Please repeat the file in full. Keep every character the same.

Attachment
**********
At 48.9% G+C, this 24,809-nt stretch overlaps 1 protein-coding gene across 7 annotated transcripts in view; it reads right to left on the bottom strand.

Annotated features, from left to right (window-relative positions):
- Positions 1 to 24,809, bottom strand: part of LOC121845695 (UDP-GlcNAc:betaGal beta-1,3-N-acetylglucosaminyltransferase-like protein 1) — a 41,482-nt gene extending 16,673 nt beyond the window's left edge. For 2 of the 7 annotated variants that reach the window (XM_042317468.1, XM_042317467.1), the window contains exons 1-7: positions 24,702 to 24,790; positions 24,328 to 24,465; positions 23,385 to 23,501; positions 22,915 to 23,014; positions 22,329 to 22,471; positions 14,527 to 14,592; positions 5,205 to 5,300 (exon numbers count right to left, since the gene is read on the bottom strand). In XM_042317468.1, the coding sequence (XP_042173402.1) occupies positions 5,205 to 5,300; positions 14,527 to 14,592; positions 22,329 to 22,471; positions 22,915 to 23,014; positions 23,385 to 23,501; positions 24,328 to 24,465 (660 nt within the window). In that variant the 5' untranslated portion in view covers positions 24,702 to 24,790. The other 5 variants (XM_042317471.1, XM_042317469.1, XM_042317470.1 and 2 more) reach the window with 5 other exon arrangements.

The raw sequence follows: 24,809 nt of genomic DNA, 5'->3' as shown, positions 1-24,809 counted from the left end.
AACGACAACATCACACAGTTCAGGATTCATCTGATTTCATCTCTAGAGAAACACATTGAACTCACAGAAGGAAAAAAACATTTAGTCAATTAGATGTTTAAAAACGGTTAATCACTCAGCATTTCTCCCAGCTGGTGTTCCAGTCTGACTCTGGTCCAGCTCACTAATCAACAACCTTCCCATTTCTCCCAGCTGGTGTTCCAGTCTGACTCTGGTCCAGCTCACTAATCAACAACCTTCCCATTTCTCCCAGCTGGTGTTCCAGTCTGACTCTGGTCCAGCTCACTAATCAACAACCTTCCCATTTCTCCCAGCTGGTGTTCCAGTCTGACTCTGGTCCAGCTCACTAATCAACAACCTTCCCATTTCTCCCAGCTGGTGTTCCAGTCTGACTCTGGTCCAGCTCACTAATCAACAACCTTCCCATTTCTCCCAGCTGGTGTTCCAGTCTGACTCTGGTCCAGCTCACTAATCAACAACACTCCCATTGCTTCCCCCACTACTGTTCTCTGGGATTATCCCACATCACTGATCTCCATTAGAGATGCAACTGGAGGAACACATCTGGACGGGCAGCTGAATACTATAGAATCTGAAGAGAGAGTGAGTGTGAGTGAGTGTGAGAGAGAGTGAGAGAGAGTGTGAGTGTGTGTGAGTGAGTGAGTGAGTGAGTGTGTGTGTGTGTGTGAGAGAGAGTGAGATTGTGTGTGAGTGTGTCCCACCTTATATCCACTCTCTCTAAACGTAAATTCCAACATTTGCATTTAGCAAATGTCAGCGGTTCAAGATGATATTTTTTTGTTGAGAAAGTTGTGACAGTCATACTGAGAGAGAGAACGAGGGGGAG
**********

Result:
At 48.9% G+C, this 24,809-nt stretch overlaps 1 protein-coding gene across 7 annotated transcripts in view; it reads right to left on the bottom strand.

Annotated features, from left to right (window-relative positions):
- Positions 1 to 24,809, bottom strand: part of LOC121845695 (UDP-GlcNAc:betaGal beta-1,3-N-acetylglucosaminyltransferase-like protein 1) — a 41,482-nt gene extending 16,673 nt beyond the window's left edge. For 2 of the 7 annotated variants that reach the window (XM_042317468.1, XM_042317467.1), the window contains exons 1-7: positions 24,702 to 24,790; positions 24,328 to 24,465; positions 23,385 to 23,501; positions 22,915 to 23,014; positions 22,329 to 22,471; positions 14,527 to 14,592; positions 5,205 to 5,300 (exon numbers count right to left, since the gene is read on the bottom strand). In XM_042317468.1, the coding sequence (XP_042173402.1) occupies positions 5,205 to 5,300; positions 14,527 to 14,592; positions 22,329 to 22,471; positions 22,915 to 23,014; positions 23,385 to 23,501; positions 24,328 to 24,465 (660 nt within the window). In that variant the 5' untranslated portion in view covers positions 24,702 to 24,790. The other 5 variants (XM_042317471.1, XM_042317469.1, XM_042317470.1 and 2 more) reach the window with 5 other exon arrangements.

The raw sequence follows: 24,809 nt of genomic DNA, 5'->3' as shown, positions 1-24,809 counted from the left end.
AACGACAACATCACACAGTTCAGGATTCATCTGATTTCATCTCTAGAGAAACACATTGAACTCACAGAAGGAAAAAAACATTTAGTCAATTAGATGTTTAAAAACGGTTAATCACTCAGCATTTCTCCCAGCTGGTGTTCCAGTCTGACTCTGGTCCAGCTCACTAATCAACAACCTTCCCATTTCTCCCAGCTGGTGTTCCAGTCTGACTCTGGTCCAGCTCACTAATCAACAACCTTCCCATTTCTCCCAGCTGGTGTTCCAGTCTGACTCTGGTCCAGCTCACTAATCAACAACCTTCCCATTTCTCCCAGCTGGTGTTCCAGTCTGACTCTGGTCCAGCTCACTAATCAACAACCTTCCCATTTCTCCCAGCTGGTGTTCCAGTCTGACTCTGGTCCAGCTCACTAATCAACAACCTTCCCATTTCTCCCAGCTGGTGTTCCAGTCTGACTCTGGTCCAGCTCACTAATCAACAACACTCCCATTGCTTCCCCCACTACTGTTCTCTGGGATTATCCCACATCACTGATCTCCATTAGAGATGCAACTGGAGGAACACATCTGGACGGGCAGCTGAATACTATAGAATCTGAAGAGAGAGTGAGTGTGAGTGAGTGTGAGAGAGAGTGAGAGAGAGTGTGAGTGTGTGTGAGTGAGTGAGTGAGTGAGTGTGTGTGTGTGTGTGAGAGAGAGTGAGATTGTGTGTGAGTGTGTCCCACCTTATATCCACTCTCTCTAAACGTAAATTCCAACATTTGCATTTAGCAAATGTCAGCGGTTCAAGATGATATTTTTTTGTTGAGAAAGTTGTGACAGTCATACTGAGAGAGAGAACGAGGGGGAG